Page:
Running on Ice

Techniques for running fast and efficiently on ice, and how it can improve your running form.

If you live in a place with a real winter, you’re probably going to have to deal with snow and ice when you run. Running on ice does not have to be that treacherous, and can actually improve your running form. In this article, I’ll talk about technique and strategies for running on ice.

This is not about traction devices. FWIW, the only traction device I use is cheap and simple to make screw shoes on hilly & icy trails. I almost never use anything on roads or flat trails.

Hit the ground running
“Pawback” is a key part of an efficient stride. Your foot should be pulling back when it hits the ground, like a cat pawing. And, you should land with your feet under your body mass. This is true whether running on dry or slick ground. If you land with your foot still going forward or even flat, with your foot in front of your body, or on your heels, you are braking and losing momentum. Like driving a car in the snow, your best control is when you are continuing forward.

Shorten your stride. Besides being more efficient, a short, quick (and light) stride gives you more control, and better ability to adjust quickly. With quicker strides, you are landing with less force, thus less likely to slide out of control. And, with lighter, quicker strides, you are better able to quickly adjust your stride and body weight if/when you slip.

We have a natural tendency to lean back and on our heels when we’re afraid. If you do any skiing, you know that’s what most beginners do, and that’s exactly what makes skiing and control harder. The same is true with running. You want to lean forward slightly, stay on the balls or middle of your feet, stride back, and keep moving forward.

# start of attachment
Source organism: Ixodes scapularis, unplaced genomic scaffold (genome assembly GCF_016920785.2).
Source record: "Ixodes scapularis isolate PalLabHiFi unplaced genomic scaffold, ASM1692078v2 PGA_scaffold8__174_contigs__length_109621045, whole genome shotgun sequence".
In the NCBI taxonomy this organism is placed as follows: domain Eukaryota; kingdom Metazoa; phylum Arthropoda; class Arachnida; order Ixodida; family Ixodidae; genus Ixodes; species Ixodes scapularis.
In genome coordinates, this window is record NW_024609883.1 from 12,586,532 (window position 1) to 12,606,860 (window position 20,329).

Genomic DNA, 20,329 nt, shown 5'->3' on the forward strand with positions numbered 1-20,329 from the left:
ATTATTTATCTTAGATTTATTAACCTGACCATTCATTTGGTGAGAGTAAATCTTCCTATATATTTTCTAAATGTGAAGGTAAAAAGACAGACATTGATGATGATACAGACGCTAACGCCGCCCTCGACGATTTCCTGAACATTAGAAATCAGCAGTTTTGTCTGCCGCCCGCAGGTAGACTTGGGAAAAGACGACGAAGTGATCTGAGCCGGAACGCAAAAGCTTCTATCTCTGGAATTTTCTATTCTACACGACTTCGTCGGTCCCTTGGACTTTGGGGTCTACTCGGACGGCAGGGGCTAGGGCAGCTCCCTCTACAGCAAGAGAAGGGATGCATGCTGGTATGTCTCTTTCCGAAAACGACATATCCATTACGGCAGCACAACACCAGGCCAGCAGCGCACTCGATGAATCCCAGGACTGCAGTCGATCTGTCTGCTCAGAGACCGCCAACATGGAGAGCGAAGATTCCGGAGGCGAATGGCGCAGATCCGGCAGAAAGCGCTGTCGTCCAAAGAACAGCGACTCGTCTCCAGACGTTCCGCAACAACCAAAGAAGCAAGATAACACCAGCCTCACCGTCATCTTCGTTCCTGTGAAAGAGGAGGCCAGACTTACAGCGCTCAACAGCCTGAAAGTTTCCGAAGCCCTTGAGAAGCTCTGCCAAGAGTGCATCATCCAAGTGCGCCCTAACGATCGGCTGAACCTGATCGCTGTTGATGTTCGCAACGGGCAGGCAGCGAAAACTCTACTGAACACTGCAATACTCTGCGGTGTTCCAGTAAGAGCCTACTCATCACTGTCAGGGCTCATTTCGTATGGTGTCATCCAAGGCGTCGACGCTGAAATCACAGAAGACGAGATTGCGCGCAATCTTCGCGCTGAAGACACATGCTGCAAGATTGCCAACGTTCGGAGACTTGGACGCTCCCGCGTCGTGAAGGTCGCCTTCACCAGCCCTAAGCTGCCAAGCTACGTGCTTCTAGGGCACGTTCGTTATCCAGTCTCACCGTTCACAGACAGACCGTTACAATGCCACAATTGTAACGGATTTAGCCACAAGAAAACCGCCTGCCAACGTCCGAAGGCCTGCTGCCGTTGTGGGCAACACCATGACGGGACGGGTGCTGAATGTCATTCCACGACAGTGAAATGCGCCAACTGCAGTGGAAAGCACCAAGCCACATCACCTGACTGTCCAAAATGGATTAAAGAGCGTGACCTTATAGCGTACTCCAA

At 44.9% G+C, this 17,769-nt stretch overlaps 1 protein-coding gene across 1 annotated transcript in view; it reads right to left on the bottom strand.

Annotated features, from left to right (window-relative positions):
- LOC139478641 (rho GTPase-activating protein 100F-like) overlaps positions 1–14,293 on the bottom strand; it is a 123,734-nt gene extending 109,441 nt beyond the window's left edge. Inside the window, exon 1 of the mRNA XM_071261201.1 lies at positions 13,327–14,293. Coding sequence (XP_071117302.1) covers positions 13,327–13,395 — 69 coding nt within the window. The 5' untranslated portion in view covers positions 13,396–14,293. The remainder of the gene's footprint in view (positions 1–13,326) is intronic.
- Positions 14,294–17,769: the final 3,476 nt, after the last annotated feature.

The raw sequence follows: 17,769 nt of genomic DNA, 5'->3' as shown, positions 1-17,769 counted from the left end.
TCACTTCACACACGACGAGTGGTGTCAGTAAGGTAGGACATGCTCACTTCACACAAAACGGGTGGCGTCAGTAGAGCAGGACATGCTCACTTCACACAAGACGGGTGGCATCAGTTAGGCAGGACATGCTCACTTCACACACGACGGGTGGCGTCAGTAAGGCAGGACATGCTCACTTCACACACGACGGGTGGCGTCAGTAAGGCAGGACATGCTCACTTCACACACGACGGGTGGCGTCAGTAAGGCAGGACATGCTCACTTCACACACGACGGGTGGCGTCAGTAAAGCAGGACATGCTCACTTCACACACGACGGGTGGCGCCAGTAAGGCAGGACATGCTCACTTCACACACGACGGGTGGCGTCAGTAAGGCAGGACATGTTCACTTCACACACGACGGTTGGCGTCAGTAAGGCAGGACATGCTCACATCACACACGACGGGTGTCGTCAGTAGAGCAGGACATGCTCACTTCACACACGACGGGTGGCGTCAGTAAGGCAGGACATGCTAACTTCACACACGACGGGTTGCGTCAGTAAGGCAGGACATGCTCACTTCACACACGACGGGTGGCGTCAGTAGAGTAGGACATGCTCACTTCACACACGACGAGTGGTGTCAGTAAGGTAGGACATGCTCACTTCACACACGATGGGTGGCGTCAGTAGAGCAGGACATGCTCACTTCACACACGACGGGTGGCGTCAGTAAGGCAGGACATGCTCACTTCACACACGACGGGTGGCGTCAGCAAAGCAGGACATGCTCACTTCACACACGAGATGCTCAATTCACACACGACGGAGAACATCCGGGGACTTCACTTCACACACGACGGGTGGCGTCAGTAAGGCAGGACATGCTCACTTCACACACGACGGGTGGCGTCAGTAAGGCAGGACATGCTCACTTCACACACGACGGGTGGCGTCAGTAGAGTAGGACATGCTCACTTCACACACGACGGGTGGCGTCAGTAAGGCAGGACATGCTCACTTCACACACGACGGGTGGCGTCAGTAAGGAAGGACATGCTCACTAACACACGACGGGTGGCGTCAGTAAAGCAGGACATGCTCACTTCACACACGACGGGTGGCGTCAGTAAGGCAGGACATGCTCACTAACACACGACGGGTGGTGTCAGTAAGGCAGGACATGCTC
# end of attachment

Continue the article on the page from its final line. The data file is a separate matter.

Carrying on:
This won’t prevent slipping on ice. It may even feel a bit like falling – good running form almost feels like falling forward. Your feet may slip back on ice, like running on loose dirt, but if you keep your momentum moving forward and your feet moving under you, you should stay in balance and hardly notice it.

Powdered or Glazed?
Some surfaces are inherently more dangerous than others.

Snow usually has better traction than ice. Aim for the white stuff, a dusting of snow atop of ice, over glazed ice. Dark patches may indicate ice or dry pavement. That can be hard to distinguish at night or from a distance. At night, I assume it’s ice and am more cautious (unless I know it’s mostly clear). The edges of snow, where it changes to pavement, are often slick. This is where it melts and refreezes as ice. Try to avoid these edges by adjusting your stride. It’s better to take extra short strides, than to lengthen your stride or leap (landing with more force).

If patches of dry pavement are small and scattered, it may be better to just stay on the snow and ice. You risk hitting more edges. And, different surfaces have different feels, and it takes a few strides for your body to adapt. Two or three strides on pavement may take more effort adjusting than it’s worth.

Turning on ice is hard, just like with driving. Slow down and shorten your stride before a curve. Then, go through the curve with very short & quick strides, staying nimble up on the balls of your feet.

Painted road surfaces can be slicker than unpainted pavement. Try to step over or around them, without making abrupt lateral changes.

Changing surfaces can be tricky – pavement to dirt, sidewalk to street, path to bridges. Not only might the snow/ice differ on the new surface, but the feel is different. Subtle cues from your feet, allow your body to automatically make adjustments and stay in balance. When the feel changes, it takes a little time for your body to adapt. If you know it’s icy, or don’t know what it’s like, slow yourself by shortening your stride (not by braking on your heels) before the change, and transition with caution.

Rapid changes in direction or speed can be risky. Look ahead to anticipate changes, and adjust your stride and line before you get there. When you see that you are going to need to change lines, drift over gradually, making small lateral changes, and try to hit any new surface going straight.